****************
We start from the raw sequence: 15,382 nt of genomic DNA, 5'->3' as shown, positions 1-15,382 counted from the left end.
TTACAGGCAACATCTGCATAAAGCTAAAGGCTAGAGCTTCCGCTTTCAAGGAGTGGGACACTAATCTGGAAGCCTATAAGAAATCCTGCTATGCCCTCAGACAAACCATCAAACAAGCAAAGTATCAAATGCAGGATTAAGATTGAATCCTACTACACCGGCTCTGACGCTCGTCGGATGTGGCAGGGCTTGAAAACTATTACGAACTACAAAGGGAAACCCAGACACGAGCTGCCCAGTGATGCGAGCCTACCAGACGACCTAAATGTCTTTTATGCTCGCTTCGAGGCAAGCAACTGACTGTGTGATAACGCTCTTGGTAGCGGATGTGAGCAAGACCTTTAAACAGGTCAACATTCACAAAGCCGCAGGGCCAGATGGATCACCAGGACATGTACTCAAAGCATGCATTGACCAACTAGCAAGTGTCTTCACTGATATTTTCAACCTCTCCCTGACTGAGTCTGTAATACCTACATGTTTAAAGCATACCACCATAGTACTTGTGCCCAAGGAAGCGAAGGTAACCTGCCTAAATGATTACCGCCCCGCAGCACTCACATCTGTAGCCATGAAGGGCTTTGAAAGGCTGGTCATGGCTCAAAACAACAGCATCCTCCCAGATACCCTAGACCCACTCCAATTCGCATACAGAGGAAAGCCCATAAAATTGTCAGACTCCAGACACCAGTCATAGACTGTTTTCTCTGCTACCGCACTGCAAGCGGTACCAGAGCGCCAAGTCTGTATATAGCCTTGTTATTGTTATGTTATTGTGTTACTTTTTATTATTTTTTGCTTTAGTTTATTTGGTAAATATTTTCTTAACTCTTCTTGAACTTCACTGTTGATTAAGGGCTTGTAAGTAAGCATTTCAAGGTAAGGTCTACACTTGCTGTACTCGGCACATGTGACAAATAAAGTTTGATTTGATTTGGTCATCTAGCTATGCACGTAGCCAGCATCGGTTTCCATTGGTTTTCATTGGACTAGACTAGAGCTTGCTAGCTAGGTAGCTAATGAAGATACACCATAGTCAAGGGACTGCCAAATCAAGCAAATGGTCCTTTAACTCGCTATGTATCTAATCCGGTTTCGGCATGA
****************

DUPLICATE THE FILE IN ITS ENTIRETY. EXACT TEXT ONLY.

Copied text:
We start from the raw sequence: 15,382 nt of genomic DNA, 5'->3' as shown, positions 1-15,382 counted from the left end.
TTACAGGCAACATCTGCATAAAGCTAAAGGCTAGAGCTTCCGCTTTCAAGGAGTGGGACACTAATCTGGAAGCCTATAAGAAATCCTGCTATGCCCTCAGACAAACCATCAAACAAGCAAAGTATCAAATGCAGGATTAAGATTGAATCCTACTACACCGGCTCTGACGCTCGTCGGATGTGGCAGGGCTTGAAAACTATTACGAACTACAAAGGGAAACCCAGACACGAGCTGCCCAGTGATGCGAGCCTACCAGACGACCTAAATGTCTTTTATGCTCGCTTCGAGGCAAGCAACTGACTGTGTGATAACGCTCTTGGTAGCGGATGTGAGCAAGACCTTTAAACAGGTCAACATTCACAAAGCCGCAGGGCCAGATGGATCACCAGGACATGTACTCAAAGCATGCATTGACCAACTAGCAAGTGTCTTCACTGATATTTTCAACCTCTCCCTGACTGAGTCTGTAATACCTACATGTTTAAAGCATACCACCATAGTACTTGTGCCCAAGGAAGCGAAGGTAACCTGCCTAAATGATTACCGCCCCGCAGCACTCACATCTGTAGCCATGAAGGGCTTTGAAAGGCTGGTCATGGCTCAAAACAACAGCATCCTCCCAGATACCCTAGACCCACTCCAATTCGCATACAGAGGAAAGCCCATAAAATTGTCAGACTCCAGACACCAGTCATAGACTGTTTTCTCTGCTACCGCACTGCAAGCGGTACCAGAGCGCCAAGTCTGTATATAGCCTTGTTATTGTTATGTTATTGTGTTACTTTTTATTATTTTTTGCTTTAGTTTATTTGGTAAATATTTTCTTAACTCTTCTTGAACTTCACTGTTGATTAAGGGCTTGTAAGTAAGCATTTCAAGGTAAGGTCTACACTTGCTGTACTCGGCACATGTGACAAATAAAGTTTGATTTGATTTGGTCATCTAGCTATGCACGTAGCCAGCATCGGTTTCCATTGGTTTTCATTGGACTAGACTAGAGCTTGCTAGCTAGGTAGCTAATGAAGATACACCATAGTCAAGGGACTGCCAAATCAAGCAAATGGTCCTTTAACTCGCTATGTATCTAATCCGGTTTCGGCATGA